Potassae Bitartras.

Botanical name: 

Related entry: Potassae Bitartras under cathartics

Dose.—As a diuretic, ʒj to ʒij, largely diluted with water.

Cream of Tartar, elsewhere fully described, is entitled to a passing notice under this head. It is diuretic, cathartic, and refrigerant. It is a very good diuretic in those dropsies termed sthenic, given in small doses, largely diluted and frequently repeated. Its action as a diuretic is greatly promoted by giving it in some diuretic infusion or decoction, and hence its curative powers in dropsy augmented. It also acts as a refrigerant aperient; and, if the dose be large, as a hydragogue cathartic. Its utility in dropsy depends upon this combination of properties.

It is not as good as either the acetate or the citrate as a renal depurant, on account of its tendency to pass off by the bowels. An excellent and very pleasant diuretic and refrigerant drink in febrile and inflammatory diseases is prepared by dissolving one or two drachms of this agent in one pint of boiling water, to which sugar, lemon juice, or lemon-peel may be added: it is taken cold. Cream of Tartar Whey is prepared by adding about two drachms of the bitartrate to one pint of new milk; the curd is removed by straining; diluted with water, it forms a pleasant and useful driuk in dropsies, and some febrile diseases.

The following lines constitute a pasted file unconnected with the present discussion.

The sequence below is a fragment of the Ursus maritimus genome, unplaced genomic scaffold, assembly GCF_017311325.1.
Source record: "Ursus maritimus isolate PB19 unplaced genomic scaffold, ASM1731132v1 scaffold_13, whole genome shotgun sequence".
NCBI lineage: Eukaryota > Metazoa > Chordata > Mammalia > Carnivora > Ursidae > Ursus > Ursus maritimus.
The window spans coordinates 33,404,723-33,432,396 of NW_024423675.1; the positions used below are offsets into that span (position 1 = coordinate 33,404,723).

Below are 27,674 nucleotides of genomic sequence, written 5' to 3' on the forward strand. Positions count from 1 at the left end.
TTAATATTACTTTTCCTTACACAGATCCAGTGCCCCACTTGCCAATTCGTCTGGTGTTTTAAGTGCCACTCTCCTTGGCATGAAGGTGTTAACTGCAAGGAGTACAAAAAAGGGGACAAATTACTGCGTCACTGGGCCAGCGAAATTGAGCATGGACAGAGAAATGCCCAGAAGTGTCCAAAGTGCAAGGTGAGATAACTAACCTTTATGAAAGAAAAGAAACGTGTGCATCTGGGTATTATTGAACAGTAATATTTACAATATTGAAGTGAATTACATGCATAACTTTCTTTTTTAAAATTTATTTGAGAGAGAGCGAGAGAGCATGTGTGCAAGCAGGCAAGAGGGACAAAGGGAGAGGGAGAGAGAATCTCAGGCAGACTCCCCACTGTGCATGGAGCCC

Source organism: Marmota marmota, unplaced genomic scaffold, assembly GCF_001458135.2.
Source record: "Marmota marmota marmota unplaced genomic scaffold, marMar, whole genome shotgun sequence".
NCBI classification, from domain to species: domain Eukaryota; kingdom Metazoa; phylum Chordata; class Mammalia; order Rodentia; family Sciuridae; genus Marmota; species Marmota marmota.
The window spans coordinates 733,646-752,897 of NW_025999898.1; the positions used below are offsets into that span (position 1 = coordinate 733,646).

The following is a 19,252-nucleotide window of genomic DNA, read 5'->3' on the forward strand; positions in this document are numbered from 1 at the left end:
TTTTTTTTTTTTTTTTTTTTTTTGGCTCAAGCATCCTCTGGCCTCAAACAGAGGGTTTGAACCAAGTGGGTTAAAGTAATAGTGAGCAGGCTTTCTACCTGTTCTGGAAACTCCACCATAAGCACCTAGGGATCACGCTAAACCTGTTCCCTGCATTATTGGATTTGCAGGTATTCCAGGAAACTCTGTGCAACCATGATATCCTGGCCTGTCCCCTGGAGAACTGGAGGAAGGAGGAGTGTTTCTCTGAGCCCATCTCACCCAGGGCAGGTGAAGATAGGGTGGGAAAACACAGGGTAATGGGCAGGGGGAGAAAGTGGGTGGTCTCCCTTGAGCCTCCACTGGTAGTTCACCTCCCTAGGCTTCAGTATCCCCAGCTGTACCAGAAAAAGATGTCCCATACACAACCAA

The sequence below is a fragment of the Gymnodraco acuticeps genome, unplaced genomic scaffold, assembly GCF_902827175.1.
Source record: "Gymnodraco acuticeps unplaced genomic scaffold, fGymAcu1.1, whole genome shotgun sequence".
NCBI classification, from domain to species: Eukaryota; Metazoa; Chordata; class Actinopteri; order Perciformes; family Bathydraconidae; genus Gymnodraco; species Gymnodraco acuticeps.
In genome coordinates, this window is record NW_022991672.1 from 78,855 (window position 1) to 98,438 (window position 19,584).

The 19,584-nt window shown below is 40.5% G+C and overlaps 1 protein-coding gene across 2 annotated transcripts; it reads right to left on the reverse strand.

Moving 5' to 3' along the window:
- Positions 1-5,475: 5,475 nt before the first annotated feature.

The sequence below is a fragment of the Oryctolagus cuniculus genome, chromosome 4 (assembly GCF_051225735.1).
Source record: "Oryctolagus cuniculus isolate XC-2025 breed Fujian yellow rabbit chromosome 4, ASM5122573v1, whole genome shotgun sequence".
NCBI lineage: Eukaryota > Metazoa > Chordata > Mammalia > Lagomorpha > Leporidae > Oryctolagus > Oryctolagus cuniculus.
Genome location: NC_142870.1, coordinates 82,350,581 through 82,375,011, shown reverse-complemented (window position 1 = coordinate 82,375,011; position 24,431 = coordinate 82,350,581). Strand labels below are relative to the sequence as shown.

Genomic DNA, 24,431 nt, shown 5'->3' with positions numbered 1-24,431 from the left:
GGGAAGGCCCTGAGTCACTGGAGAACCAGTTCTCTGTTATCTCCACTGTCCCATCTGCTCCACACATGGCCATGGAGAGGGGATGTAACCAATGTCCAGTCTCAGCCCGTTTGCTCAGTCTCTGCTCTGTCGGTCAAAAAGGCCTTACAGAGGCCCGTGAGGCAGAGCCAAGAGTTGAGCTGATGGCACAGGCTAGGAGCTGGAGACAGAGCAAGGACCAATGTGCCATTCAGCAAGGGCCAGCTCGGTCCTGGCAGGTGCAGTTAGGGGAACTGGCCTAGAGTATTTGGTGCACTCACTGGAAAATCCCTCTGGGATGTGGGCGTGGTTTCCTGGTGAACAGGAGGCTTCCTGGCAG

The American Eclectic Materia Medica and Therapeutics, 1898, was written by John M. Scudder, M.D.